Monday, November 26, 2012

This Week's News: Youth in Transition


Communities in Schools program aims to prevent dropouts in East Nashville
The Tennessean, Nashville, TN – November 26, 2012
A national dropout prevention program is setting up shop in Nashville in hopes of helping some the city’s poorest kids graduate from high school.  The 30-year-old national Communities in Schools program is the only nonprofit drop¬out prevention organization in the nation to show both an increase in graduation rates and progress made on reading and math scores during a five-year study, said Francie Hunt, the group’s Nashville liaison.

System warns educators of dropout risk
The Spokesman-Review, Spokane, WA – November 23, 2012
A data system launched this fall in Spokane Public Schools puts each child’s academic and behavioral information at educators’ fingertips, helping educators address problems at an earlier stage.

Gadsden City Schools launches FOCUSED program
The Gadsden Times, Gadsden, AL – November 25, 2012
Gadsden City Schools will launch a new program in January focused on graduation intervention and dropout prevention through community support.

Juvenile Justice

Report Says Teen Neurology Should Shape Juvenile Justice Reform Efforts – November 21, 2012
A new report from the National Research Council suggests that juvenile justice reform efforts should be grounded in the emerging understanding of adolescent development.  “Reforming Juvenile Justice: A Developmental Approach,” sponsored by the federal Department of Justice, draws strong connections between the neurological development of teens and their environmental influences as factors in juvenile delinquency.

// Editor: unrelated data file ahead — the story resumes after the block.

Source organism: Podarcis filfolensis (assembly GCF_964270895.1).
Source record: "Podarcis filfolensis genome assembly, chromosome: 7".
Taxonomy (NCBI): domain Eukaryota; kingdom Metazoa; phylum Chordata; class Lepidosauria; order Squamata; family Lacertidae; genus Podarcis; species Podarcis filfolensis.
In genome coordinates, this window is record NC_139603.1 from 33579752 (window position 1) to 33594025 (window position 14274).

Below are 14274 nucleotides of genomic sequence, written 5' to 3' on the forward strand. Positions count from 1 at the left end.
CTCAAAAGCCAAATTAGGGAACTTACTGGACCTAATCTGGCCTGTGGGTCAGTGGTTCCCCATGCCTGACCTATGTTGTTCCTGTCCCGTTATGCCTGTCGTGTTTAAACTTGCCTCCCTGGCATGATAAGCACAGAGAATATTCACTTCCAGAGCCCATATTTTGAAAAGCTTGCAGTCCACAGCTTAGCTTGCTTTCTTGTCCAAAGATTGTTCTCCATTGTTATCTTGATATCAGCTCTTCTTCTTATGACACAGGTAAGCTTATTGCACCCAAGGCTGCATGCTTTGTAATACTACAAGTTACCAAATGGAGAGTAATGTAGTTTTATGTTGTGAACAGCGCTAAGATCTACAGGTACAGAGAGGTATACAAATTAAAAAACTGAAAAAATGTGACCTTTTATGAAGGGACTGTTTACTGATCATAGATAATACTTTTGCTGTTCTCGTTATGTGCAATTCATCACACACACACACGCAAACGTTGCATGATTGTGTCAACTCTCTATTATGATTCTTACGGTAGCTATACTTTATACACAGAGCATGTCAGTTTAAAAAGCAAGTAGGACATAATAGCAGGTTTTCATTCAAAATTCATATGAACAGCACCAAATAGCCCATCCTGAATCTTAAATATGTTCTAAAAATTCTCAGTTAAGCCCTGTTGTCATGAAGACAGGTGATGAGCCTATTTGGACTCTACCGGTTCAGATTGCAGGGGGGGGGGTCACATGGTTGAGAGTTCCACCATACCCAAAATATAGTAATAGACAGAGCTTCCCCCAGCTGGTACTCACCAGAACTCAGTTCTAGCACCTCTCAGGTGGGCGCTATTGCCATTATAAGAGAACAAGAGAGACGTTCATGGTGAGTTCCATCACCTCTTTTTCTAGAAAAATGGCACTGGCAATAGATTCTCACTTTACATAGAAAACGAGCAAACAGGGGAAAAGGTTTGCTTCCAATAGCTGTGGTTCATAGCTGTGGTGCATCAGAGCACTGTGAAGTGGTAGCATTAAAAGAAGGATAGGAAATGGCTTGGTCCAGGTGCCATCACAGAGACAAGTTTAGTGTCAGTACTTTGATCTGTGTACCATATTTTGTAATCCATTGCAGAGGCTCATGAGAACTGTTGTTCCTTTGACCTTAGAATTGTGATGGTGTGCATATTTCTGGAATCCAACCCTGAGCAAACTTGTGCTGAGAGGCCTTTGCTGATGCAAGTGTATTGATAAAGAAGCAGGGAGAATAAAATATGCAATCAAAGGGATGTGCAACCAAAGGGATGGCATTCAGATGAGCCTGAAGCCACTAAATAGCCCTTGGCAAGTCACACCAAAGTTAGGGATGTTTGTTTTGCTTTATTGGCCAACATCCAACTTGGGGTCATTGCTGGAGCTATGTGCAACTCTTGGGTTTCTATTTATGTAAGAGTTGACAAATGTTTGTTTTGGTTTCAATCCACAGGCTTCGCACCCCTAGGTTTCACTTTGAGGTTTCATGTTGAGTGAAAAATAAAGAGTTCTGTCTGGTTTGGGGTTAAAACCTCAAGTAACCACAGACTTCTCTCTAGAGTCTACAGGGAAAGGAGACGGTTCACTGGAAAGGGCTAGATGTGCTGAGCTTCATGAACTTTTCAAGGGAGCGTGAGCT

Legislature to review mandatory sentencing for juvenile offenders
Wicked Local, Newton, MA – November 20, 2012
With the pending murder trail of a former Newton North High School student raising questions about the incarceration of juveniles and the distinction between state and federal law, a local state legislator is spearheading an effort to address the broader issue of certain mandatory sentences for juveniles.

Foster Care

Ohio AG Wants To Make It Easier For Foster Children To Make It On Their Own, Columbus, OH – November 19, 2012
A recent state report said many foster children "lack skills for independent living and often end up homeless."  A Wisconsin study found that half had no jobs, and a third ended up homeless and victims of crime.  Next month, the Attorney General's task force will recommend some ways to help them.

Memphis-based program gives Tennessee's most vulnerable teens needed support system
The Commercial Appeal, Memphis, TN – November 25, 2012
Nineteen-year-old Marquez Hardaway's earliest memory is of his father bleeding and running to get into the family's car.  As a foster care kid who was about to "age out" of the child welfare system without being adopted, he is among the population most likely to end up in jail, without a job, abusing drugs or alcohol, impoverished or even homeless.  But Hardaway was paired with a mentor, James Caldwell, 27, a specialist with the Transitional Living program at Youth Villages.

Teen Pregnancy

High school dropout effort is yielding results, say officials
Wrangler News, Tempe, AZ – November 19, 2012
Becoming a parent at a young age doesn’t necessarily mean dropping out of high school, and the Tempe Union High School District’s Adolescent Pregnancy and Parenting Program appears to be proving the point.

Study: Pregnant teens need better school support
Bradenton Herald, Miami, FL – November 22, 2012
When 15-year-old Kali Gonzalez became pregnant, the honors student considered transferring to an alternative school. She worried teachers would harass her for missing class because of doctor's appointments and morning sickness.  Instead, her counselor set up a meeting with teachers at her St. Augustine high school to confirm she could make up missed assignments, eat in class and use the restroom whenever she needed.

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